CSLR board appoints former UniSuper CEO

unisuper CSLR AFCA board

17 January 2024
| By Laura Dew |
expand image

The transitional board of the Compensation Scheme of Last Resort (CSLR) has appointed former UniSuper chief executive Kevin O’Sullivan.

Effective immediately, O’Sullivan will join as a non-executive director ahead of the scheme’s commencement in April 2024. 

He will replace June Smith, deputy chief ombudsman of the Australian Financial Complaints Authority.

As well as O’Sullivan and existing member Delia Rickard, the three-person board is looking for an independent chair who will be appointed by the federal government ahead of the April commencement.

O’Sullivan was the chief executive of UniSuper from 2013 to 2021 when he was replaced by Peter Chun.

During his time on the fund, UniSuper grew its funds under management to $100 billion and navigated it during the COVID-19 pandemic and the early release of superannuation. 

In 2020, he was named as the Fund Executive Association Limited’s (FEAL) Fund Executive of the Year. 

Prior to joining UniSuper, he spent more than 20 years at Russell Investment Group as a director in the actuarial and benefits consulting team. The CSLR board said this actuarial experience is a benefit as it meets legislative requirements for a board member to have actuarial qualifications.

A statement from the CSLR board said: “Kevin brings extensive financial sector experience, both as an executive and as a director, along with analytical acumen, strategic thinking and integrity.

“We look forward to the contribution he will make as a founding member of the board, which will take over from the transitional board ahead of the CSLR’s commencement. His significant actuarial expertise will greatly assist the board in its role determining estimates of claims, fees and costs for annual levies.”

O’Sullivan said: “The CSLR is an important addition to the consumer protection framework in Australia. I very much look forward to playing a role in its establishment.”

Last week, the CSLR announced the estimated sum for the initial levy will be $241 million and includes provision for the majority of claims involving Dixon Advisory and Superannuation Services (DASS).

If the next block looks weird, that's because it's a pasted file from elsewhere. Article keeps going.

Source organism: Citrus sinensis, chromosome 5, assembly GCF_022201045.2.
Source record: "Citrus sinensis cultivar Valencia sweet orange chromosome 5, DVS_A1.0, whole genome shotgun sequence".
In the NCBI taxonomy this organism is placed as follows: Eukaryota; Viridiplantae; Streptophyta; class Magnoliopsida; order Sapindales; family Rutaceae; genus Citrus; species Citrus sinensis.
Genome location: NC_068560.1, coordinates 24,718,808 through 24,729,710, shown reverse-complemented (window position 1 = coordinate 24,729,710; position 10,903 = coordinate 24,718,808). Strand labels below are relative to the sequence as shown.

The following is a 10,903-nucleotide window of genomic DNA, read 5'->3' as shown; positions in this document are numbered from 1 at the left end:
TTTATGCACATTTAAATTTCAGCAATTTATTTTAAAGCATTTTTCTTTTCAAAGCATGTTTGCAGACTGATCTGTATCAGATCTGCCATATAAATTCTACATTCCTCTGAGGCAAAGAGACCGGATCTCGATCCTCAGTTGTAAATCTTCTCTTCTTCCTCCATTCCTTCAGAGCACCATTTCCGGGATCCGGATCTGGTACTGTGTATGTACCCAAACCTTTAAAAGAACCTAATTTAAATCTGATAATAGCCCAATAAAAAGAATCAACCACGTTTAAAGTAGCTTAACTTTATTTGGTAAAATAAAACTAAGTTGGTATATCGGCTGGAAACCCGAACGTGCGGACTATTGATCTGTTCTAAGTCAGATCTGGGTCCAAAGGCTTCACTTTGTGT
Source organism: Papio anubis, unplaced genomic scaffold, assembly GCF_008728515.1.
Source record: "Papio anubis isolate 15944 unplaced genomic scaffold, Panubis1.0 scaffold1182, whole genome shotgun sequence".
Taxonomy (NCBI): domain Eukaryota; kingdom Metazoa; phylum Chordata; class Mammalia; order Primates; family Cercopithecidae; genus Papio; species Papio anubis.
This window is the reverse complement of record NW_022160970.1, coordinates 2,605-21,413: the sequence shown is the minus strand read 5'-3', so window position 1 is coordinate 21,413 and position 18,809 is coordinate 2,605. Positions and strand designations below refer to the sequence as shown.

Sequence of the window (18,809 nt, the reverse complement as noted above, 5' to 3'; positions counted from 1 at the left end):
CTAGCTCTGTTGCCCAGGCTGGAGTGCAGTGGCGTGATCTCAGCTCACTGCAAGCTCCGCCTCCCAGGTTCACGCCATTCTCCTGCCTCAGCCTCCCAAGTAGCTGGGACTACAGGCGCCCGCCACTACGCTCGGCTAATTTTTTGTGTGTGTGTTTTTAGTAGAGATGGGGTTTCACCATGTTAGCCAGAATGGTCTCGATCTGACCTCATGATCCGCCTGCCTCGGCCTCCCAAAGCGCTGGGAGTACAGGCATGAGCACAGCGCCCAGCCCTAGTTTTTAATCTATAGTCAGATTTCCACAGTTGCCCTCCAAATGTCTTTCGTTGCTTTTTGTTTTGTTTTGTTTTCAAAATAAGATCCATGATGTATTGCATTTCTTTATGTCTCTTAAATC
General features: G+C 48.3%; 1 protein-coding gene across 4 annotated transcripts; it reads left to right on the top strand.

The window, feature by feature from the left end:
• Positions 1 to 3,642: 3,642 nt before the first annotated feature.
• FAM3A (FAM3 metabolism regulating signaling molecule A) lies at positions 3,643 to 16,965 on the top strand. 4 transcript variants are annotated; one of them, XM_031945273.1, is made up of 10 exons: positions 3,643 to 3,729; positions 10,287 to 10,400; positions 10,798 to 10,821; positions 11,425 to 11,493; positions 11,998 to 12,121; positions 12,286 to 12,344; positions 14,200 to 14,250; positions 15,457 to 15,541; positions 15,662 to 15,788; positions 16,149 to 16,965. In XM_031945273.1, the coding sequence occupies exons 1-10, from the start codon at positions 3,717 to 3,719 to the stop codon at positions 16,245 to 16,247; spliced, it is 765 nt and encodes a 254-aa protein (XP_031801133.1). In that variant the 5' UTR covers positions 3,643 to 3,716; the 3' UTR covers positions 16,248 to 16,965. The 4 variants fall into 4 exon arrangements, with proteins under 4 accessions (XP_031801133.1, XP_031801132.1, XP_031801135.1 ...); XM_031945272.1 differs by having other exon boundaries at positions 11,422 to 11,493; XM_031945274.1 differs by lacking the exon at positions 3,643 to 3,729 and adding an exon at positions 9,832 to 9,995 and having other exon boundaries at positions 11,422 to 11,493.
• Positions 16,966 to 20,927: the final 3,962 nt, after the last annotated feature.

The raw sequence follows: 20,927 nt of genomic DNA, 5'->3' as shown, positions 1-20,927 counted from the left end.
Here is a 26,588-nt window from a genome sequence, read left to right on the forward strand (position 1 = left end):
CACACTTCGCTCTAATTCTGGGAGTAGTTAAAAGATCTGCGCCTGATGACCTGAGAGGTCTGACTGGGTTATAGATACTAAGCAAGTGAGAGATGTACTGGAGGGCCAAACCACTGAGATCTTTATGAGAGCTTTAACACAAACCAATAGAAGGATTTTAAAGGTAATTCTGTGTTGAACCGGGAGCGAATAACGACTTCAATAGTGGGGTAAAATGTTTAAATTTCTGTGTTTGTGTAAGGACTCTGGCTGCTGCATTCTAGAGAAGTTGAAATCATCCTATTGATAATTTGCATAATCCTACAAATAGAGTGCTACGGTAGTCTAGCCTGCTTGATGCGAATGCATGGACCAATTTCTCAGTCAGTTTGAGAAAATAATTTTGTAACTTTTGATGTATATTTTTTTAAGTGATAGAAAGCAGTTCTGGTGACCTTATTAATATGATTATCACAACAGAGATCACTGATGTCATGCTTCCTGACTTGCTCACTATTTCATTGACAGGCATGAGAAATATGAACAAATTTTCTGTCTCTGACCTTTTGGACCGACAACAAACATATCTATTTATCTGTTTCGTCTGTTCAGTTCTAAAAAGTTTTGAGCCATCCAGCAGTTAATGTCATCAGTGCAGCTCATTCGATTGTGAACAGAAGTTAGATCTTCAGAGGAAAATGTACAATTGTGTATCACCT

The funding will pay for compensation claims of up to $150,000 to eligible consumers who have been the victims of financial misconduct relating to personal financial advice, credit intermediation, securities dealing or credit provision. The complaint must also fall within the rules of AFCA, and the consumer must have received a determination in their favour which awards compensation.

Read more about:


Add new comment

The content of this field is kept private and will not be shown publicly.

Recommended for you

sub-bgsidebar subscription

Never miss the latest news and developments in wealth management industry




Well done Keith and Neil, these Canberra Bureaucrats need to be stopped. ...

9 hours ago

WHEN I RETIRED A LOT OF GUY'S WERE STILL PRACTICING FORMS OF COLD CALLING. There nothing wrong with it as a way of estab...

1 day 8 hours ago

I thought you joined a dealer to be protected and have a better version of regulation explained, BUT The dealers themsel...

1 day 9 hours ago

ASIC has cancelled the AFS licence of a Sydney wealth firm, the fifth Sydney firm to see a cancellation since the start of the year....

1 week 1 day ago

A former financial adviser has been banned by ASIC from providing financial services for inappropriate advice, among multiple breaches....

3 weeks 2 days ago

ASIC has suspended the AFS licence of a Melbourne fund manager responsible for six managed investment schemes....

2 weeks 2 days ago